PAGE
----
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If Stags Could Menstruate

“Clearly, menstruation would become an enviable, worthy, masculine event: Men would brag about how long and how much. Young boys would talk about it as the envied beginning of manhood… Congress would fund a National Institute of Dysmenorrhea. Doctors would research little about heart attacks, from which men would be hormonally protected, but everything about cramps. Sanitary supplies would be federally funded and free. Of course, some men would still pay for the prestige of such commercial brands as Paul Newman Tampons, Muhammad Ali’s Rope-a-Dope Pads, [and] John Wayne Maxi Pads.”


Why is it that even at our elite liberal arts college, we’re unable to say, “I’m having debilitating period cramps and cannot make it to class?”

It is not news that CMC was a men’s college. How different would our campus and country look if men were the ones menstruating?

If Robert Day menstruated, Roberts Pavilion would have sanitary napkins and tampons available in every restroom. We would have ‘period friendly’ workout classes. If stags menstruated, we would have TNCs celebrating their synced menstruation cycles (themed cocktails would be Bloody Mary, of course). The Hub and Huntley would sell tampons, duh. RAs would keep tampons outside their rooms, in addition to condoms and candy.

For decades, women have popped painkillers and gone to work without missing a beat. We’ve whispered in hushed tones to ask for tampons. Our society rewards women for ‘being like men’, expecting menstruating people to ‘just deal with it’ and suffer through cramps, fatigue, headaches, and mood swings — all with a smile on our face. We make up excuses such as, “I’m sick/I have the flu/I have a headache” instead of simply saying, “I have terrible cramps.”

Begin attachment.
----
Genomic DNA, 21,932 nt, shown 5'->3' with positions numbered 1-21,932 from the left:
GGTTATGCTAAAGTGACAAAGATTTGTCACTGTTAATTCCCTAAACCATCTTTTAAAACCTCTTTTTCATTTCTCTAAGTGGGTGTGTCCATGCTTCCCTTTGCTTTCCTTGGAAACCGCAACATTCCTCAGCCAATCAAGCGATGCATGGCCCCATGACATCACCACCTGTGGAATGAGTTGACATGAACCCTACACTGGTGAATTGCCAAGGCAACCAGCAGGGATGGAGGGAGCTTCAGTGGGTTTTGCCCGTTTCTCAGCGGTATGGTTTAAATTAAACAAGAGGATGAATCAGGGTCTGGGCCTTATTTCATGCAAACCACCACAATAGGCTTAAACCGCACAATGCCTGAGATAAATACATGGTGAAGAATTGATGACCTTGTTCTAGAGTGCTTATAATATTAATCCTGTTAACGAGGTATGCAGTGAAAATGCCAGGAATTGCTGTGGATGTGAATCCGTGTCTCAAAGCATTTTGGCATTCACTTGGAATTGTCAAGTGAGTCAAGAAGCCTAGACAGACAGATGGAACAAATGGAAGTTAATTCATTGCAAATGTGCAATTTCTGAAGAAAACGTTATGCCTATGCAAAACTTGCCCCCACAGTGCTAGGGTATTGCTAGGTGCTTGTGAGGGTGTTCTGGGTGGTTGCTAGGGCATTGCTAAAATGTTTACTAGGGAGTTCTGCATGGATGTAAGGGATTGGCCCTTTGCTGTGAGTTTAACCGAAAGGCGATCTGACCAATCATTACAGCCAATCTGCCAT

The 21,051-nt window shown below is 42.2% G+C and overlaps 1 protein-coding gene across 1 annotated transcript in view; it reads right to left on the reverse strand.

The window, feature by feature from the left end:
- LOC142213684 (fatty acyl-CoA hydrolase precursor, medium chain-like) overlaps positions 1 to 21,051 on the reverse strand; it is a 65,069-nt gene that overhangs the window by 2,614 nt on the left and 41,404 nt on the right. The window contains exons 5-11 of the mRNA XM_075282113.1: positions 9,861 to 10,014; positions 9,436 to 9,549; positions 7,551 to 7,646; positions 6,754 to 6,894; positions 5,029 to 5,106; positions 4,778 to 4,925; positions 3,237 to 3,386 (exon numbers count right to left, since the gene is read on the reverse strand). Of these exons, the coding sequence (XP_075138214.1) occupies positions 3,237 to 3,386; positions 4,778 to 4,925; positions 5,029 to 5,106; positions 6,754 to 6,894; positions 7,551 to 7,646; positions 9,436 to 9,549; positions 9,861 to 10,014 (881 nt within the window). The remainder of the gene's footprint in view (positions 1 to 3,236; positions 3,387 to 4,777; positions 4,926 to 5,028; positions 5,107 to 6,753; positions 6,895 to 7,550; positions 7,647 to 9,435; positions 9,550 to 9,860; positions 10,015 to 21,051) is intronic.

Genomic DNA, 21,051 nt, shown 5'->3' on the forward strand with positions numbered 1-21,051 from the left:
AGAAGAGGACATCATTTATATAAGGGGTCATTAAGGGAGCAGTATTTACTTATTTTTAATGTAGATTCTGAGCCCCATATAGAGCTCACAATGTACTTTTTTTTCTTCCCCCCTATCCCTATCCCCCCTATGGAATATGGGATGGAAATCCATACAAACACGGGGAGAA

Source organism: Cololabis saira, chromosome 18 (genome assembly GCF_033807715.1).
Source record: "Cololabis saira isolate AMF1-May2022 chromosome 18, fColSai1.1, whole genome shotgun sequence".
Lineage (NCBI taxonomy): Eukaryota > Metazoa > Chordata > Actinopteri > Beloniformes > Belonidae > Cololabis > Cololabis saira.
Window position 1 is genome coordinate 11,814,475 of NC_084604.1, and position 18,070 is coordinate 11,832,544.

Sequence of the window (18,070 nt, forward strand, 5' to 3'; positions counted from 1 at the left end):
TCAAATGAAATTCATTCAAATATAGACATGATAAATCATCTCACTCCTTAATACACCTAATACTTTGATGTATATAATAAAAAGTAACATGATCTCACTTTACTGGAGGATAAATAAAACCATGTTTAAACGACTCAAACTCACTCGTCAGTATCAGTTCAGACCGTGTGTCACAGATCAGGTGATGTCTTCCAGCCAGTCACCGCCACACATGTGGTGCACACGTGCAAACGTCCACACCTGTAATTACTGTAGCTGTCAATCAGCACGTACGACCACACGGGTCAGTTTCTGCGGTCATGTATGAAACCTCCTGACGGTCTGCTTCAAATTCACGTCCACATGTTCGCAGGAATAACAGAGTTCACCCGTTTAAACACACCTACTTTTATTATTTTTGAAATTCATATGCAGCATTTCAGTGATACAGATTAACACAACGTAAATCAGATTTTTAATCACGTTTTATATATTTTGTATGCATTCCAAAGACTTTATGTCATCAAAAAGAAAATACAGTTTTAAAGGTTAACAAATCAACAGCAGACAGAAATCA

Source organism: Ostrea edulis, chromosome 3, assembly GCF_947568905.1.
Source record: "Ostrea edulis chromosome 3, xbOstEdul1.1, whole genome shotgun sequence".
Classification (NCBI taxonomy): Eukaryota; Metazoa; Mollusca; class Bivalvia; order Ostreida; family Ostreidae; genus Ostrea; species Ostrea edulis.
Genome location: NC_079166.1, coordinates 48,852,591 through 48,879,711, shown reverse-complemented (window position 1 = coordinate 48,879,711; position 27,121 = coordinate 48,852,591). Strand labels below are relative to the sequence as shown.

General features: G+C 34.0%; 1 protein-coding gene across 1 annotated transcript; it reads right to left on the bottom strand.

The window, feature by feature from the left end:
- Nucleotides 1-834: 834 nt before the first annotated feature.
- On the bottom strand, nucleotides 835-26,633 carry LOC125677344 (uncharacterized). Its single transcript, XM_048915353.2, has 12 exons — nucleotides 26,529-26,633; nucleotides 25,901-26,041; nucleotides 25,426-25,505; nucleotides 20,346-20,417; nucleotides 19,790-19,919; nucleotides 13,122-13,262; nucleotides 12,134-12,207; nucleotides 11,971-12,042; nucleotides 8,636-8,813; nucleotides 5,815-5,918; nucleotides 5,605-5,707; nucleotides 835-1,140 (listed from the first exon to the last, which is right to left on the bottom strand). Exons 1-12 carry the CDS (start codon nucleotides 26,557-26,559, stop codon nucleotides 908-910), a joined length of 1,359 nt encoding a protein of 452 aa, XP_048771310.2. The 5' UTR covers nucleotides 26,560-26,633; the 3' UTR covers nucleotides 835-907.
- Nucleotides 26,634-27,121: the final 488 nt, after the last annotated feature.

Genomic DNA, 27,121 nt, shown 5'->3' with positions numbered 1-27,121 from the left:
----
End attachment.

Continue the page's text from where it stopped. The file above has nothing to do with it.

Conversations around periods are taboo. They are avoided to not make others (usually men) feel uncomfortable. Would you feel uncomfortable if a colleague said, “We’re going to have to postpone because I’m having debilitating period cramps”? Would you, then, think they just need to toughen up? Take a painkiller and get going?

Many in our community may suffer from polycystic ovary syndrome (PCOS) or dysmenorrhea (painful cramps). According to the U.S. Department of Health and Human Services, More than half of the people who menstruate have some pain for 1-2 days each month. According to research by John Guillebaud, a professor of reproductive health at University College London, severe pain during periods can be equal to that of a heart attack. Additionally, these statistics and conversations around menstruation are largely exclusionary, failing to include transgender, gender non-binary and genderqueer folks.

We cannot claim to be a forward-thinking institution and not talk about menstruation. Granted, there are people who have higher pain thresholds or do not get excruciating period cramps, but to be truly inclusive, we must acknowledge that our bodies are built differently. Those who menstruate (women, transgender and gender non-binary folks) have a set of extra challenges than those who don’t. It is a matter of equity.

I am not only advocating for students, but for the college’s staff and faculty members as well. This pandemic has pushed us to work from home and use various asynchronous methods of instruction and learning – many of which can be included to accommodate period leaves.

However, this still would not be enough. The option to work from home is a privilege. We need to find better solutions for our building attendants and dining hall staff – many of whom are women of color. Many faculty and staff also might be going through menopause, which causes hot flashes, headaches. This is something we neither account for nor talk about at all.

We should have sanitary napkins and tampons available in the restrooms. We should have more conversations, surveying students, faculty and staff on how to address their needs. We should consider it normal and acceptable when someone needs to be excused from class or postpone a meeting because they have terrible cramps and cannot get out of bed. Maybe next year, we can have period pain simulator machines along with the massage tables on campus!

We should be talking about periods, and we must begin now.


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